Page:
If you see a doctor, get medical imaging, use a medical device, or get prescription medication – if you use medical goods or services in any way – a new bill is expected to go to the House of Representatives for a vote next week that will impact you. The bill, H.R. 1215, proposes that non-economic damages (damages that don’t relate to lost income and related costs) in lawsuits against ‘healthcare providers’ be limited to $250,000, and has the potential to affect vast swaths of the U.S. population. In other words, this cap would substantially decrease how much a person could recover from a lawsuit if they were injured – and this includes birth injuries.
The bill would override existing state laws about damage caps, even in states that have Constitutional provisions that say that it is unconstitutional to limit damages. Damage caps limit how much money a person can recover in a lawsuit. What exactly does all of this mean for parents of children with birth injuries? What does it mean for expectant parents?
Not Just a Medical Malpractice Law
This bill is slated to apply to a number of services, not just doctors and hospitals. The bill applies broadly to:
- Medical staff
- Insurance companies
- Biotech companies
- Pharmaceutical corporations
- Medical device manufacturers
- Compounding pharmacies
- For-profit nursing homes
This means that the bill will be much broader than any previous state medical malpractice laws, as it would be a federal law, applying to all U.S. states.
Non-Economic Damages Limited to $250,000
The bill proposes that non-economic damages in lawsuits against healthcare providers be capped at $250,000. In other words, it doesn’t matter how badly a person was injured – the maximum they can receive for non-economic damages is $250,000, even if that doesn’t cover the cost care they might need because of the injury itself.
Fewer Resources for Therapy and Care = Decreased Quality of Life
Cost of Care
Children with birth injuries often need extensive medical care, including occupational and physical therapy, speech therapy, medications, additional screenings, feeding tube equipment and supplies, and attendant care. This kind of care can very quickly become very expensive.
For example, according to one care provider website, the cost of in-home care is between $3,360 and $5,760/month or much more. Other estimates vary, but costs can very quickly run into the thousands over a weekly or monthly period. These estimates don’t take into account the additional cost of care for specialized in-home care for children with multiple or complex disabilities, who may need the help of more specially-trained nursing staff, and don’t take into account other medical costs – these are just the costs of an in-home aide.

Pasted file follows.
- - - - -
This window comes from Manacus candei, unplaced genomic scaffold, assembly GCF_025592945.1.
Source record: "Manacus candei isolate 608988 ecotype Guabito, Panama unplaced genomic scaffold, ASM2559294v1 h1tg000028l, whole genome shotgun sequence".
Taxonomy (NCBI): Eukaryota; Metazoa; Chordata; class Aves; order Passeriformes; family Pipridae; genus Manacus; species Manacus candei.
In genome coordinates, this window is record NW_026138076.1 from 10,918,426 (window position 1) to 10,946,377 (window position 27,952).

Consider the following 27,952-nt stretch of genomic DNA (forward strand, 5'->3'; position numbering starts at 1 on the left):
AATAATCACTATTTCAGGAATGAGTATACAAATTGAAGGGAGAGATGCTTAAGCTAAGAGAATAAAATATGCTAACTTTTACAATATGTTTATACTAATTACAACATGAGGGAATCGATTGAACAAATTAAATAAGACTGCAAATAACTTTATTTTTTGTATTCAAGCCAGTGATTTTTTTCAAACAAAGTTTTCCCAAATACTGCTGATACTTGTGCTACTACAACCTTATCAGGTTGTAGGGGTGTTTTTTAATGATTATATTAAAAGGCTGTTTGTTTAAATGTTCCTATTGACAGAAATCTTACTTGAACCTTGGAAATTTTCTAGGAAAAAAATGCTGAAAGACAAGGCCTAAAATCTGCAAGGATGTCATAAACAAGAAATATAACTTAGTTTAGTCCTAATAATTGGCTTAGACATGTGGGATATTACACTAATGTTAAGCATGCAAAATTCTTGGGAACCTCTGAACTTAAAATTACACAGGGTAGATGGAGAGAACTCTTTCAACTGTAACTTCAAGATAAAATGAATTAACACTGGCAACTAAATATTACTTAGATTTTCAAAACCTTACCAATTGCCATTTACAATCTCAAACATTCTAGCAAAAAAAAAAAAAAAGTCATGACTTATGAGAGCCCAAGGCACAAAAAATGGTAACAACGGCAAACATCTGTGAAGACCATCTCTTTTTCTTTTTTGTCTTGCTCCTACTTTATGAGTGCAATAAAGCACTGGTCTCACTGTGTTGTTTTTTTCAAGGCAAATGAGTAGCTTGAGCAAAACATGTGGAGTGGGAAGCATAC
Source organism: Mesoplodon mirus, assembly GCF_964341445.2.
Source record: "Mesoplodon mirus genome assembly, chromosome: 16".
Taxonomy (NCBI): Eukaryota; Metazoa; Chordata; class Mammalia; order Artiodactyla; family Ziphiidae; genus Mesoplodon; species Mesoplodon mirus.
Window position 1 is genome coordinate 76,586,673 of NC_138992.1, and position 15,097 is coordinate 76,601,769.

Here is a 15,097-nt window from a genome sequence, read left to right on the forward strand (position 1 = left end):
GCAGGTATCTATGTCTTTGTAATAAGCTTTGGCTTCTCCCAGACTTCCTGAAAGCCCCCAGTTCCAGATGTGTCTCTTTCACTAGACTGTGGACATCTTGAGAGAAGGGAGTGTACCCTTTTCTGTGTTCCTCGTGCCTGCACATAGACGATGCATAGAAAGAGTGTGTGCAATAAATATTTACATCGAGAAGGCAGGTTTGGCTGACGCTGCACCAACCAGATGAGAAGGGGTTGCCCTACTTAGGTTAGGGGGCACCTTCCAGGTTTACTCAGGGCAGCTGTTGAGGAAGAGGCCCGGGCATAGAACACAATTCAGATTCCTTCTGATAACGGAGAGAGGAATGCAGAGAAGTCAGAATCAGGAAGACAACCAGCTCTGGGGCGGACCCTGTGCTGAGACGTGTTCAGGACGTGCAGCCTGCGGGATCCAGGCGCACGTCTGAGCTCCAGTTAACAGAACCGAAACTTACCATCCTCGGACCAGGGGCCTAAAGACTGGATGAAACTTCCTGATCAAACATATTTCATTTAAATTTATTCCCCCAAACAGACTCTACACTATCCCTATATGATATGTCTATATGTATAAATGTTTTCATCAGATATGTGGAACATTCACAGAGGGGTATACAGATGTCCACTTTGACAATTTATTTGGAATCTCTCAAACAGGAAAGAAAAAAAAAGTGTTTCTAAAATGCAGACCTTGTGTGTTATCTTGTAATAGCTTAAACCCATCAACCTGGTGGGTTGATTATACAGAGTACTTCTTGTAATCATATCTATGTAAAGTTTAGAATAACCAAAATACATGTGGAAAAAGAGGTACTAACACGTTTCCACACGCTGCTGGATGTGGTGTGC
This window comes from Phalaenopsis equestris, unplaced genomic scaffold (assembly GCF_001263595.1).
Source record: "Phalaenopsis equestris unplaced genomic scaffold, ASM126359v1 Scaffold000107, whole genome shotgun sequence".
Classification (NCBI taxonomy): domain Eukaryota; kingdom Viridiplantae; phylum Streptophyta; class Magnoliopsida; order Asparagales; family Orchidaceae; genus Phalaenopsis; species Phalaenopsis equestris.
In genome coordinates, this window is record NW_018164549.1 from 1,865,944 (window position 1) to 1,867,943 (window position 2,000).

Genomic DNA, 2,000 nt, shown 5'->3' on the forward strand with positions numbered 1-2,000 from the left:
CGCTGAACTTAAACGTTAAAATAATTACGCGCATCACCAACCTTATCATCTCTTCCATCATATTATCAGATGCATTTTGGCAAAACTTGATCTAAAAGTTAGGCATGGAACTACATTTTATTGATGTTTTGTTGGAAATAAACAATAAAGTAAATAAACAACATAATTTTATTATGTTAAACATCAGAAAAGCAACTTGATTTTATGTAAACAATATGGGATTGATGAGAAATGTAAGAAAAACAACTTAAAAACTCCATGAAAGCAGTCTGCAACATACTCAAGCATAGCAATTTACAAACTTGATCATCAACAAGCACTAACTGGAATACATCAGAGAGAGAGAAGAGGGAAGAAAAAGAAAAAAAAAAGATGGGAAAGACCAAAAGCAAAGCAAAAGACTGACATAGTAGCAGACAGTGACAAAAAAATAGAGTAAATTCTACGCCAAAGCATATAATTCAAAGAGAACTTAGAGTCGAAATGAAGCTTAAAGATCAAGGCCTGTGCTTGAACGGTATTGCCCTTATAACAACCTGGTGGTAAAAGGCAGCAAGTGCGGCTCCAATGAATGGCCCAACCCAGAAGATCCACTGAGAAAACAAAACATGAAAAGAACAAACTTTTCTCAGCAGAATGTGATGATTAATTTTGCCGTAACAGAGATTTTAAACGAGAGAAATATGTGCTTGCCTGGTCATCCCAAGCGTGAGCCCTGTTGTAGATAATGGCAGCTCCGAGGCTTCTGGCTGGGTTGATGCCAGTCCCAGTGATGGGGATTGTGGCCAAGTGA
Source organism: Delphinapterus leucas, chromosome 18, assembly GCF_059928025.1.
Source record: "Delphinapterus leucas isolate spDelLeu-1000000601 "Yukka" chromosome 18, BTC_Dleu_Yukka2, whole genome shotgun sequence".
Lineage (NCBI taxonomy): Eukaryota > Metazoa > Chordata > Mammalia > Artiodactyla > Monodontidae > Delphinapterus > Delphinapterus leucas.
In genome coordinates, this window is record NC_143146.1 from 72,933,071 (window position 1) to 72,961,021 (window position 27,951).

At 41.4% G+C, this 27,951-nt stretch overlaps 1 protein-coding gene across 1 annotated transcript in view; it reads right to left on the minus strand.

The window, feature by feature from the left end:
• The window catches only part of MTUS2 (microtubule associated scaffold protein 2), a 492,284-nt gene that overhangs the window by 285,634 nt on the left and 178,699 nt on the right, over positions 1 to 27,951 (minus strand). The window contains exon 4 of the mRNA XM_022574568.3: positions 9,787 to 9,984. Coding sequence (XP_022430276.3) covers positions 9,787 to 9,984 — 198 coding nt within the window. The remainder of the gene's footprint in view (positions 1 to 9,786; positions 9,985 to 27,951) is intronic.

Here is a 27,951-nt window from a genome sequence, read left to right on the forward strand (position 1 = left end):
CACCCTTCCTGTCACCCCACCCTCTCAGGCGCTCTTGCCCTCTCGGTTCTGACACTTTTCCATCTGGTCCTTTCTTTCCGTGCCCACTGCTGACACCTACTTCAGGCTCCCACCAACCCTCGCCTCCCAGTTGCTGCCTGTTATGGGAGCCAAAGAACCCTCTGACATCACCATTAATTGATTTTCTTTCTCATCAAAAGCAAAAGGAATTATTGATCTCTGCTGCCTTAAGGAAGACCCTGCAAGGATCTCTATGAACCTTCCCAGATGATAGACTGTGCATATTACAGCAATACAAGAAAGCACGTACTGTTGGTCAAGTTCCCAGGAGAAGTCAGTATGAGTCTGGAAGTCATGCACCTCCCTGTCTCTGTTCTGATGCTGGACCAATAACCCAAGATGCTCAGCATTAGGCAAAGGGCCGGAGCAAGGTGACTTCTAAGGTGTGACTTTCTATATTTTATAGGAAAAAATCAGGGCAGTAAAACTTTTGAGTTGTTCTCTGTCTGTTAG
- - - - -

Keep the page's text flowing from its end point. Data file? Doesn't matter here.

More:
By limiting how much a family can recover, H.R. 1215 would directly impact the child’s quality of life. Services, therapy, and community supports all have associated costs. By imposing a federal ‘damage cap,’ the bill would decrease the resources available to families of children with birth injuries to obtain the services their child needs.
Statutes of Limitations
Parents of children with birth injuries often begin to suspect that something at birth may have caused their child’s developmental delays when their child starts missing developmental milestones. In some cases, this may be early – even within the first few years – but in other cases, they begin to suspect it when the child begins school and begins struggling academically. Right now, each state has its own ‘statute of limitations’ – the timeframe in which their birth injury lawsuit can be brought to court. In the context of birth injury, this new bill would impose a strict statute of limitations of a maximum of 3 years after birth (with very, very limited exceptions) – a short enough timeframe that developmental delays may not even be seen yet. This puts families at a disadvantage, barring them from the courts in a short timeframe.
How to Stop H.R. 1215
Parents of children with birth injuries can call or email their Representatives expressing concern about the contents of this bill. This isn’t limited to just birth injury law – if you know a person with a claim related to pharmaceutical or medical device law, reach out to them too, and ask them to contact their government officials as well. For example, the phone number of Michigan Representative Bill Huizenga is 202.225.4401, found here on the listing of Representative Contact Information. You can also call your Senators using the information found in the U.S. Senate Directory.
Let them know that you consider this bill to be an unfair limitation on resources your families may need, and that it is counterproductive to try to save money by cutting off legal access to the courts like this. Mention that the total cost of medical negligence lawsuits in the U.S. is only 0.2% – a drop in the bucket of total U.S. healthcare costs, and that our efforts would be better spent on other reforms like reducing medical errors (the #3 cause of death in the U.S.) – not those that take away resources from those who need it most.
Finally, be persistent and make your voice heard.